MH+D Inside Out: Building Forts with Trademark’s Ben Trout
“Most people build because they have that creative spirit,” says Ben Trout. As the president of Trademark, a full-service residential contractor, Trout has learned how to turn two of his childhood passions—drawing and building—into a lucrative career. Trout explains his process and values to Maine Home+Design.
Q. What types of projects do you do?
A. We do new homes, remodels, and additions. Most of the jobs that we do involve creating at least some new space, but a lot of the time it involves working with existing space as well.
Q. How do you ensure that the project stays true to a client’s vision?
A. I’ve been very lucky in that over the past twenty years I’ve had very few difficult clients. If it feels right, the project will go well, but it’s also true that just because you get along with someone doesn’t mean the project is going to be perfect. It requires constant vigilance. We have a weekly meeting throughout the whole project. It just keeps everyone on the same page so that we don’t have a chance to come unglued. Building with someone makes for a very intense relationship. As a builder you’re entrusted with executing someone’s vision, and you have to pay attention all the time.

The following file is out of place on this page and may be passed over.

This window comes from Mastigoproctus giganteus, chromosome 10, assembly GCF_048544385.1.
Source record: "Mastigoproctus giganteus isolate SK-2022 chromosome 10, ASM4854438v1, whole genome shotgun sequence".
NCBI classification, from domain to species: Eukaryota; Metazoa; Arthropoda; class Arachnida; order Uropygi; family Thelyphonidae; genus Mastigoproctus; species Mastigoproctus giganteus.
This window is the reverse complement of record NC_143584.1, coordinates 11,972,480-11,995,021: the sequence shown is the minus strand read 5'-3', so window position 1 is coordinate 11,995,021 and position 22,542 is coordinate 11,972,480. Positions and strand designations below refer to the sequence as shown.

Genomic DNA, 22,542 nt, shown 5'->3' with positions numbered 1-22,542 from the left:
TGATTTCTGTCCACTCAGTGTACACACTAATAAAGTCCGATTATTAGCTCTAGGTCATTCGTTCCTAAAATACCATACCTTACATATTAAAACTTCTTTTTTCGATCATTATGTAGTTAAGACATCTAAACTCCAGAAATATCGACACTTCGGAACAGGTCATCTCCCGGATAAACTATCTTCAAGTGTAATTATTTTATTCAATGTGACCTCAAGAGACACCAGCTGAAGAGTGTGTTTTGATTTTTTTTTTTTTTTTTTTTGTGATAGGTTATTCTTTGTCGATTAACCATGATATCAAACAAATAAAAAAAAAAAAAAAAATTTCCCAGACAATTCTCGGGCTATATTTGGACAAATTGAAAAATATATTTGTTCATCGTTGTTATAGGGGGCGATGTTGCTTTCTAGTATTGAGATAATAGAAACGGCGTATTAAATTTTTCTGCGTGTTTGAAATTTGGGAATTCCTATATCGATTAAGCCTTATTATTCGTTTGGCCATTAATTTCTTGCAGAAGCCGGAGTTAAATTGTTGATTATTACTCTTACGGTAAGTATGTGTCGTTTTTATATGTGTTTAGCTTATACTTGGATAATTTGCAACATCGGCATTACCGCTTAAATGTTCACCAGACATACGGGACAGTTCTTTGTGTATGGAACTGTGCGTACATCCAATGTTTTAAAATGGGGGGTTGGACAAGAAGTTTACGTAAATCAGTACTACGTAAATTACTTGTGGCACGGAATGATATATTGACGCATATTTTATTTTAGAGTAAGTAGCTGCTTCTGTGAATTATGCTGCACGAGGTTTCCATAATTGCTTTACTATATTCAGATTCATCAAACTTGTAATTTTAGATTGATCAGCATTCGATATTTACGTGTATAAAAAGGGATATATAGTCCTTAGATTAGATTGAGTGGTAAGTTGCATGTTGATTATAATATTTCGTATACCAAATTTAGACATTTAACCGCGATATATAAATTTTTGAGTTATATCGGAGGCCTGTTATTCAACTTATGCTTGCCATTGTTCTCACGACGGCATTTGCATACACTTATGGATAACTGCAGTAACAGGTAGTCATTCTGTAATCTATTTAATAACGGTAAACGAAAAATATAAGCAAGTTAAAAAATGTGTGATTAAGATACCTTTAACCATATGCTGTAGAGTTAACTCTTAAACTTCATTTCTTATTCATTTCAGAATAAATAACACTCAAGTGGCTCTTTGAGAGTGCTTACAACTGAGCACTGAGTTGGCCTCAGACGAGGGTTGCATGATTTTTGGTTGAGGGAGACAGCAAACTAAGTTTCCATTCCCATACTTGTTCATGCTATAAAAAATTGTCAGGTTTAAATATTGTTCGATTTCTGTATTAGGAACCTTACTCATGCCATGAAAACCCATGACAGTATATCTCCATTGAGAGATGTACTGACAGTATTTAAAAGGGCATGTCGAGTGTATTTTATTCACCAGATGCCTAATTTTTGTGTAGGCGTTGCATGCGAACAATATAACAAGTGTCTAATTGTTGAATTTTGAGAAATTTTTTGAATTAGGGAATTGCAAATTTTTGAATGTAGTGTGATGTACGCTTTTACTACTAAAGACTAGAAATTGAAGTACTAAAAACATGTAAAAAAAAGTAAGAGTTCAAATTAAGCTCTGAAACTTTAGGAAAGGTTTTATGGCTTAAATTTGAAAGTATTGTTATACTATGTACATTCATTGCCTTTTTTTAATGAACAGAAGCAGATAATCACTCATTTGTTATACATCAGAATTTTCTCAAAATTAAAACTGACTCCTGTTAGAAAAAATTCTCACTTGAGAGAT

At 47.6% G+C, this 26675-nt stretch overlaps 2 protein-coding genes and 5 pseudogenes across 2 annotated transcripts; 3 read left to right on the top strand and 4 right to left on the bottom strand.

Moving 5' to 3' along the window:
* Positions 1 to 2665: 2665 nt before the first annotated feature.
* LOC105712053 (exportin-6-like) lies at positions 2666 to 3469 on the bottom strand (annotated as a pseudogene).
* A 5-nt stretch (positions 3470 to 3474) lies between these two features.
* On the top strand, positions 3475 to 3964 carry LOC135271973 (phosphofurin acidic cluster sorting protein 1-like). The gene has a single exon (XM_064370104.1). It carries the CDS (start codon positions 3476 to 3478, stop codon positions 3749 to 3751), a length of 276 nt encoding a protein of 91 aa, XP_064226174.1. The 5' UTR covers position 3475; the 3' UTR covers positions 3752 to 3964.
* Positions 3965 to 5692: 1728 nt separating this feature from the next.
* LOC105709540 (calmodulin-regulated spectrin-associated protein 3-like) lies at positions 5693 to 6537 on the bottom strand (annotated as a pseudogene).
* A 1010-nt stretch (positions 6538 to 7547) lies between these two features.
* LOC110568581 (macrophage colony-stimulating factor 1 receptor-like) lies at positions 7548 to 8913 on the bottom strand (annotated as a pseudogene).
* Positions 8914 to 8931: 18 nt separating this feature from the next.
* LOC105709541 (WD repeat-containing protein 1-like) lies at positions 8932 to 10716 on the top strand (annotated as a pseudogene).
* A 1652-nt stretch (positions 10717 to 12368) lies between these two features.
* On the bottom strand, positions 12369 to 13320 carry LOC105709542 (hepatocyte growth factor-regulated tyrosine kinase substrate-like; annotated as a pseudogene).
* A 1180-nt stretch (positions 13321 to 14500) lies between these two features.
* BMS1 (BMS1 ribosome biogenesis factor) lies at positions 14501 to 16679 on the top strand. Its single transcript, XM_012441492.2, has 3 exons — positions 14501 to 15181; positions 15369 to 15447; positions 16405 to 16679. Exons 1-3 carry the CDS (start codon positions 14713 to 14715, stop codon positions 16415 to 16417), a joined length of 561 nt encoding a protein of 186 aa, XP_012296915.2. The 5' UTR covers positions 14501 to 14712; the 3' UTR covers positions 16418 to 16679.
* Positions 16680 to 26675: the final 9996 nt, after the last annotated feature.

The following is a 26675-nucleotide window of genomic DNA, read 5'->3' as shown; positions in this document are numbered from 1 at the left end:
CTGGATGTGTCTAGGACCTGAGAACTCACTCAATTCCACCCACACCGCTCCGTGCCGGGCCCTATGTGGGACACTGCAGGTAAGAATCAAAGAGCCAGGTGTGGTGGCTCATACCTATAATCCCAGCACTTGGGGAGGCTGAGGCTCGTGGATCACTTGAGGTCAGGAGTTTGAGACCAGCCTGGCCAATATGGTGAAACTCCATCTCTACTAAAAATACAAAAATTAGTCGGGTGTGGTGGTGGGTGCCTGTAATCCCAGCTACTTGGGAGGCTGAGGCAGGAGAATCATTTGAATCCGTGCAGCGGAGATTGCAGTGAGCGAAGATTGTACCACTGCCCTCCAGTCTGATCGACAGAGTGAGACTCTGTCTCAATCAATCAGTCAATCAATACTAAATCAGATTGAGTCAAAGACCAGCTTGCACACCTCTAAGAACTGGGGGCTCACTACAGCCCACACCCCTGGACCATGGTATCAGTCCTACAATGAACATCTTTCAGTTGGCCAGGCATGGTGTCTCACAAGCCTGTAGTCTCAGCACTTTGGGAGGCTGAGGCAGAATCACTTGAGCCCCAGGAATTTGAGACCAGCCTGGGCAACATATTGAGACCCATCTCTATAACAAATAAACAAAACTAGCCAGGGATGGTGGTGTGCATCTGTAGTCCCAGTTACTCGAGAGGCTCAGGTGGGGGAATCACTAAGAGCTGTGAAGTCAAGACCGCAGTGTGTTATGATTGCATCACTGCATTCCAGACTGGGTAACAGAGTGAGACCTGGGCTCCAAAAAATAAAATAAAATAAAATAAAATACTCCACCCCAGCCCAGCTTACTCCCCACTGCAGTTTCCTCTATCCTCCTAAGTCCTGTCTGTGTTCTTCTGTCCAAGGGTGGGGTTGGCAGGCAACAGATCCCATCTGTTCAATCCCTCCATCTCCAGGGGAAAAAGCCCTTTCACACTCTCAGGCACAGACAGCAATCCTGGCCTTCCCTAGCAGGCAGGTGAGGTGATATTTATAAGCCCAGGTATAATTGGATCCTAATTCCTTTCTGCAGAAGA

Q. How does your relationship with clients change over time?
A. When you first meet, they have their walls up, but over time the layers peel away and you’re really close. Any issues that arise are then hashed out and resolved in real time without a lot of filter. Clients get comfortable with you.
Q. How did you get into building and why?
A. Most people in building come up through the trades. I’ve always been a builder. I started when I was very young. I was a laborer when I was fifteen in the summers, and then I became a carpenter. Most people build because they have that creative spirit. As an adult, I basically do all the same stuff I did as a kid, like play music, build forts, and draw. I play music in a band. I build houses now instead of forts, and I draw a lot for work.
Q. How would you sum up what you’re trying to achieve with each project?
A. We want to build something that’s aesthetically pleasing and that’s going to last, and we want people to enjoy living in it, as well as the process of getting there, too.